Bianca Andreescu reacts after winning her match against Angelique Kerber at the Miami Open, Sunday, March 24, 2019(AP Photo/Gaston De Cardenas)
Bianca Andreescu reacts after winning her match against Angelique Kerber at the Miami Open, Sunday, March 24, 2019(AP Photo/Gaston De Cardenas)|Associated Press
Tennis

Tennis: Abrams picks the women’s 4th round in Miami

Halep, Wozniacki, V. Williams and some of the new young guns in action. 

Neal Abrams

Neal Abrams

Miami Open
Women’s Fourth Round picks

Caroline Wozniacki over Su-Wei Hsieh
Hsieh is here because Osaka laid an egg on Saturday, particularly in the third set. The world No. 1 was four points from victory in the second set tiebreaker and just folded. It happens. Hsieh plays a very unorthodox game reliant on changing speeds, directions, spins, and the height and depth of her shots, and it is singular among the women on Tour. Osaka normally would have just hit through the barrage of junk, but played poorly. Wozniacki won’t. The Dane has two good wins in a row and hasn’t given up a set yet in Miami. More importantly, Hsieh’s game won’t surprise Woz -- she’s 4-0 against Hsieh lifetime. Game over.

Bianca Andreescu over Anett Kontaveit
The women’s Tour has a new “Money Honey,” and she’s a Canadian. The 18-year-old Andreescu has already won over $1.5 million in 2019 and it isn’t even the end of the first quarter yet! She also has won more matches than any other women so far this year, sporting a nifty 31-3 record, now that she’s in the Fourth Round. Color me impressed. She’s gonna have to work hard to earn her money in this match, as she’s up against Kontaveit, an impressive Estonian. Kontaveit wiggled her way out of a bad second set against rising American teenager Amanda Anisimova and then won two tiebreakers against Ajla Tomljanovic, who had dispatched 9th seeded Aryna Sabalenka, the Warrior Princess. I think this will be a close match, but I’m going with Andreescu based on her momentum. She has had to be worked on a lot by the WTA’s physios during her matches, and if that continues, it will catch up with her -- but it won’t be until tomorrow.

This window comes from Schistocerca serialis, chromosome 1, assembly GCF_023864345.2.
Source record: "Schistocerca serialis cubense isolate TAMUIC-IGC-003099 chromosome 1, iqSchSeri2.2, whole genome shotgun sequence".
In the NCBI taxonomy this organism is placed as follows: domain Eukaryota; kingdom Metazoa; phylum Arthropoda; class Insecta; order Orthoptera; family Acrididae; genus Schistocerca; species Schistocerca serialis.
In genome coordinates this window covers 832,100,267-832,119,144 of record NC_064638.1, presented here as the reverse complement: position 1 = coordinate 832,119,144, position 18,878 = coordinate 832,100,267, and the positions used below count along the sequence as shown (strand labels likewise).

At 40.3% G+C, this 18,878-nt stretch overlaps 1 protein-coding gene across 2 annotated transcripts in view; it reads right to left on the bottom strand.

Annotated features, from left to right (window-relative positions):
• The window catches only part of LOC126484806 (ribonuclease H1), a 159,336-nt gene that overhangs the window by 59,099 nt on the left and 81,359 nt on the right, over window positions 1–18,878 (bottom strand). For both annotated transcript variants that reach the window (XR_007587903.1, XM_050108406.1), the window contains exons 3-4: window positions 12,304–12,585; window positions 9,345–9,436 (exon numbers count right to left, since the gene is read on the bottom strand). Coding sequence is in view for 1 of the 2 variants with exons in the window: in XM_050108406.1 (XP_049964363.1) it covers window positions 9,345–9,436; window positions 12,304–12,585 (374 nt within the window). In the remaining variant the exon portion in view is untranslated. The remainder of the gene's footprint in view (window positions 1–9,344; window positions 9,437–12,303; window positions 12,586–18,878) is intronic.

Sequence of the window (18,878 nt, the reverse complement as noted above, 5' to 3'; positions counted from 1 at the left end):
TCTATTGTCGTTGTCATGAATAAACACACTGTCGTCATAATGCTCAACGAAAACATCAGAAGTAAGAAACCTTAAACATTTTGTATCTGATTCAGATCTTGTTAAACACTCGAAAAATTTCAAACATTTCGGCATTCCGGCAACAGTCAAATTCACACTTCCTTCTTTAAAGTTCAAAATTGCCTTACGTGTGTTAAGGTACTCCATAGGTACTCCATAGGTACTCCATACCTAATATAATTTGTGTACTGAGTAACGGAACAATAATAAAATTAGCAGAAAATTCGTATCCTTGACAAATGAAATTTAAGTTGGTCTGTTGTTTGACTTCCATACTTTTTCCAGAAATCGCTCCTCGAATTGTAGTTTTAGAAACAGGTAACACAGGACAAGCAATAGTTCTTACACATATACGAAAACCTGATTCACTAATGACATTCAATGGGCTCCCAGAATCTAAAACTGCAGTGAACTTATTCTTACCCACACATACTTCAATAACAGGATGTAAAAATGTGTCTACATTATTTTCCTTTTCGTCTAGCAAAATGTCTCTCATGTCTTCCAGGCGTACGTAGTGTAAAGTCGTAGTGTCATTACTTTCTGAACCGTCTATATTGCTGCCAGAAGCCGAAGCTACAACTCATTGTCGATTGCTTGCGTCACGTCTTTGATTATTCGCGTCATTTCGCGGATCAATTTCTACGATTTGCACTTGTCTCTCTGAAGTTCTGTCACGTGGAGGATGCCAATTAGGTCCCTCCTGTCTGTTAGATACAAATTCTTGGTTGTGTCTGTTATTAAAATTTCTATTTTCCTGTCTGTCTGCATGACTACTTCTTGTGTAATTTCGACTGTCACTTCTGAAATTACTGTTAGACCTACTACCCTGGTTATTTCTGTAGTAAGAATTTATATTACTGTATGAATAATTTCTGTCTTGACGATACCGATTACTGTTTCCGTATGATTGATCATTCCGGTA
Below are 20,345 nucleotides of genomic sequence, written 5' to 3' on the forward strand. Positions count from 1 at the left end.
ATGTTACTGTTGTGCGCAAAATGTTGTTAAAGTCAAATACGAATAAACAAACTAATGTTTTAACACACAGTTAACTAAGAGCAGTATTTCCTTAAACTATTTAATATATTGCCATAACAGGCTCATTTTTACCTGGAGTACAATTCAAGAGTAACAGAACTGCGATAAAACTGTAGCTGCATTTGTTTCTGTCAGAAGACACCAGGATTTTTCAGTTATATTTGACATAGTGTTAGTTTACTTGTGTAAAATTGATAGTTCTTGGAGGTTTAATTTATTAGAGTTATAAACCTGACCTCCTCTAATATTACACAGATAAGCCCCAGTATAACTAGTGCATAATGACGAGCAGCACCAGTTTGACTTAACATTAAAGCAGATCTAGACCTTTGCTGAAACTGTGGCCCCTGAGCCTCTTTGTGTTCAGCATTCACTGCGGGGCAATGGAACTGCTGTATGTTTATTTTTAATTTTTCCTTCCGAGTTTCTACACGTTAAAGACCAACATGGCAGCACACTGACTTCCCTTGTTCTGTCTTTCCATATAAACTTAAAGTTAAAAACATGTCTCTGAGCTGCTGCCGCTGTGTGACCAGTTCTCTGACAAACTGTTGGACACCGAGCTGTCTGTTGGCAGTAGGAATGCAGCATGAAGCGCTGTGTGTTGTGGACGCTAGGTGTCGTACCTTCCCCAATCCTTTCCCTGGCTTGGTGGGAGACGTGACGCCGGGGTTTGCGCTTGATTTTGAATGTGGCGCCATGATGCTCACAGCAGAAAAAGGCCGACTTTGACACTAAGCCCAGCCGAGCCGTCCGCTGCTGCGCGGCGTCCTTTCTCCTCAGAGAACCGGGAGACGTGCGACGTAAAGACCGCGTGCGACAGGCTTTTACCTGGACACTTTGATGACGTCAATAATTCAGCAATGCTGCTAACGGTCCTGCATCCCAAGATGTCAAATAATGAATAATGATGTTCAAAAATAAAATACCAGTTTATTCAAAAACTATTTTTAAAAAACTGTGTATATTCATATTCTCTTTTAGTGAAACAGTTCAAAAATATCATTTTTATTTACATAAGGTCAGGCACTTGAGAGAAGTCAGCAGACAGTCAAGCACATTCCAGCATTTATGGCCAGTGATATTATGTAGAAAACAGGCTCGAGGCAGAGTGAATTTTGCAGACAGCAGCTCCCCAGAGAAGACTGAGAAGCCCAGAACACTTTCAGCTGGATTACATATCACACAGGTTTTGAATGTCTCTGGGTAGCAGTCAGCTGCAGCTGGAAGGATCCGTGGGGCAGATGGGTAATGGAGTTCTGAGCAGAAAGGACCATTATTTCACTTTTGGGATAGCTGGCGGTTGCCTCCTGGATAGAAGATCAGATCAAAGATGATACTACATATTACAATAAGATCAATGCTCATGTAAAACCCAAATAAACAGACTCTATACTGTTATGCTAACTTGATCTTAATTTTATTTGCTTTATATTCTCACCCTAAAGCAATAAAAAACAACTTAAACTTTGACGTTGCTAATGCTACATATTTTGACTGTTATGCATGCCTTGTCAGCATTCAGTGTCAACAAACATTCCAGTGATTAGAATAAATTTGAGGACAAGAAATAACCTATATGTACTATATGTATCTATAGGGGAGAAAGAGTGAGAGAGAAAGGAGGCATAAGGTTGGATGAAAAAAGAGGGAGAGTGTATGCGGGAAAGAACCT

Petra Kvitova over Caroline Garcia
This should be a very close match. If Kvitova, the 3rd seeded Czech, jumps out to an early lead she’ll probably run away with this in two sets. But if Garcia pushes the 6’0” 29-year-old and it’s close, I’d expect Garcia to dig out this match. I think the closer it is, the more likely Garcia will out-compete Kvitova. Frankly, the Spaniard’s two wins this week (over Azarenka and Georges) were more impressive than the Czech’s (Sakari and a tough 3 setter over Vekic), and I’d think that Garcia will be feeling awfully confident going into this match, but you never know. These two have each won 3 of their previous 6 meetings, so I’m thinking that the player who is feeling better physically and has the most confidence will take this rubber match.

Ash Barty over Kiki Bertens
I’d designate this match as my lock of the day. Barty has looked hardly bothered this week in topping Dayana Yastremska and Sam Stosur while only giving up a total of 8 games. Bertens has taken out Xiyu Wang and Viktoria Kuzmova easily, with a little speed bump in the first set against Kuzmova. But the telling stat is that Barty holds a 3-0-career record over the 6-footer from The Netherlands. Matchups mean everything, and that’s the “tell” here.

Karolina Pliskova over Yulia Putintseva